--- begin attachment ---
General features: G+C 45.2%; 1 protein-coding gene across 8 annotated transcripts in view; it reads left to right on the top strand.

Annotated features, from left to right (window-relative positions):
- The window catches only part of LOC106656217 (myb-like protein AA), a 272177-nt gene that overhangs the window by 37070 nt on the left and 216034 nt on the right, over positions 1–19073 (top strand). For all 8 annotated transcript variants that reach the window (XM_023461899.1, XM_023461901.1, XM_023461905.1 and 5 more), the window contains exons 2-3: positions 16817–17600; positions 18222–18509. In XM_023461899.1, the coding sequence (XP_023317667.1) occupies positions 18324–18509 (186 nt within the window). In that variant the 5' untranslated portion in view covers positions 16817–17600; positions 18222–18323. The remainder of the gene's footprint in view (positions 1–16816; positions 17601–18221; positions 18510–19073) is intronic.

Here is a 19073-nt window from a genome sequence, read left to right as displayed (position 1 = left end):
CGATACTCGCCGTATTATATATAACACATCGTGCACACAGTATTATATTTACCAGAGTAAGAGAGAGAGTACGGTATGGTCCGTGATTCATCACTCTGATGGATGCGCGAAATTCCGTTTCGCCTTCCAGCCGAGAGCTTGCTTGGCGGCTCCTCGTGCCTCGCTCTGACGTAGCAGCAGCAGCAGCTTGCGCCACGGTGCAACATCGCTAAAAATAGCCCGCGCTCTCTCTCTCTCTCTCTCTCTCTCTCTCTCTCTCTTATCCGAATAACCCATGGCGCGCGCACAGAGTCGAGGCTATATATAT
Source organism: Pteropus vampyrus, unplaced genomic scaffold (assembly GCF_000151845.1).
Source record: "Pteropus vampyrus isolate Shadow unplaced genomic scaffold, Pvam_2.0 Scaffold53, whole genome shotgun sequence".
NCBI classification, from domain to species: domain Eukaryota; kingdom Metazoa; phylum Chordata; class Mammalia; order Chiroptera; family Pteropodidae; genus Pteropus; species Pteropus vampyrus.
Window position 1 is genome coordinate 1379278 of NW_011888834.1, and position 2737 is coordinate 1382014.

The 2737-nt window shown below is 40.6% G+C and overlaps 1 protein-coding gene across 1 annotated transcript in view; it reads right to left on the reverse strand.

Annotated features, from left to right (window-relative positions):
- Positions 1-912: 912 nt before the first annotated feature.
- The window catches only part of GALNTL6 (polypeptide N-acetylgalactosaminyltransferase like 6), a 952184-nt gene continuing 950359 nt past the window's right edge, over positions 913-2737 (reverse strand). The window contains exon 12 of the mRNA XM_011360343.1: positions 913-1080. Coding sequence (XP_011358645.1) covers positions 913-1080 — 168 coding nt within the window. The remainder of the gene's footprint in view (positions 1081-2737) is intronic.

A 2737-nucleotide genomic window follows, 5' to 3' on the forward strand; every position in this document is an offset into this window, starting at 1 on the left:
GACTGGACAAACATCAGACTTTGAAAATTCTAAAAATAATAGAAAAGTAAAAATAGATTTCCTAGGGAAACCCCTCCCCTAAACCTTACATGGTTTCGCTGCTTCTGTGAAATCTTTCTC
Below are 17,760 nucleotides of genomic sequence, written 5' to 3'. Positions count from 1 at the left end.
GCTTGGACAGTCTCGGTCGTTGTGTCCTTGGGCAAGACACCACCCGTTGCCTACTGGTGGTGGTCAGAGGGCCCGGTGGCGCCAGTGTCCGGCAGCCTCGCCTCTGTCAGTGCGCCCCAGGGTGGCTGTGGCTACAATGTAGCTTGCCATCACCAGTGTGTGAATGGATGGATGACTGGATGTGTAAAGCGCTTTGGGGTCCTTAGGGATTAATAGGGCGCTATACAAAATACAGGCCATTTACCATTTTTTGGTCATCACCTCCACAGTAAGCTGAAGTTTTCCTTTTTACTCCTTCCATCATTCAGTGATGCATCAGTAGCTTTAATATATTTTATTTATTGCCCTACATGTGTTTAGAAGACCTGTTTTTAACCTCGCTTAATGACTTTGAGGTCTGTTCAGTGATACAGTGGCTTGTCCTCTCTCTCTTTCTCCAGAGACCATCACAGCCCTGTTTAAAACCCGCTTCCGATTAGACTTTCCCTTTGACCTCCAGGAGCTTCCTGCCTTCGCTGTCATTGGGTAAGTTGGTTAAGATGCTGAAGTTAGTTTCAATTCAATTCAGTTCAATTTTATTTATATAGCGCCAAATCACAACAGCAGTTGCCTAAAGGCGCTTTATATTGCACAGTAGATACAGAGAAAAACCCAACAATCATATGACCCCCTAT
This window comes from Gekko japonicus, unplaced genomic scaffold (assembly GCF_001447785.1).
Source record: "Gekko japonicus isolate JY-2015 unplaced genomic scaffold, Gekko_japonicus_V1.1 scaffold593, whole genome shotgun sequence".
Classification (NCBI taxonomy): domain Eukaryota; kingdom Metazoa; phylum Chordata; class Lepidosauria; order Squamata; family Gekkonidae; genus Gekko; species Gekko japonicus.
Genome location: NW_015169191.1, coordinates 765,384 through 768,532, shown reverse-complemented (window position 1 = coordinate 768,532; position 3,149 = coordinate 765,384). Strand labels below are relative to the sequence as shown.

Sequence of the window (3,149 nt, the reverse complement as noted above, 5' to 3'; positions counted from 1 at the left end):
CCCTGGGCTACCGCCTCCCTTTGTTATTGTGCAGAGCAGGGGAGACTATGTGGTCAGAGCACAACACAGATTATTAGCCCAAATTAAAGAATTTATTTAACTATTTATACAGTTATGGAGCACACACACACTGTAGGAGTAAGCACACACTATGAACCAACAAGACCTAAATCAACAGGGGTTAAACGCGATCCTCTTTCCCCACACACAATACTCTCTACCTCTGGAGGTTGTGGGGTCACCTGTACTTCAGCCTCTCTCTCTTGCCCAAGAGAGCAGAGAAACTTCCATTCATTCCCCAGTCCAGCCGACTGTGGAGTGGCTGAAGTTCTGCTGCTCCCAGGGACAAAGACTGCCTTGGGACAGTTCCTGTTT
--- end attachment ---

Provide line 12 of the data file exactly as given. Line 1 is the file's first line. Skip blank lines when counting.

- Positions 1-912: 912 nt before the first annotated feature.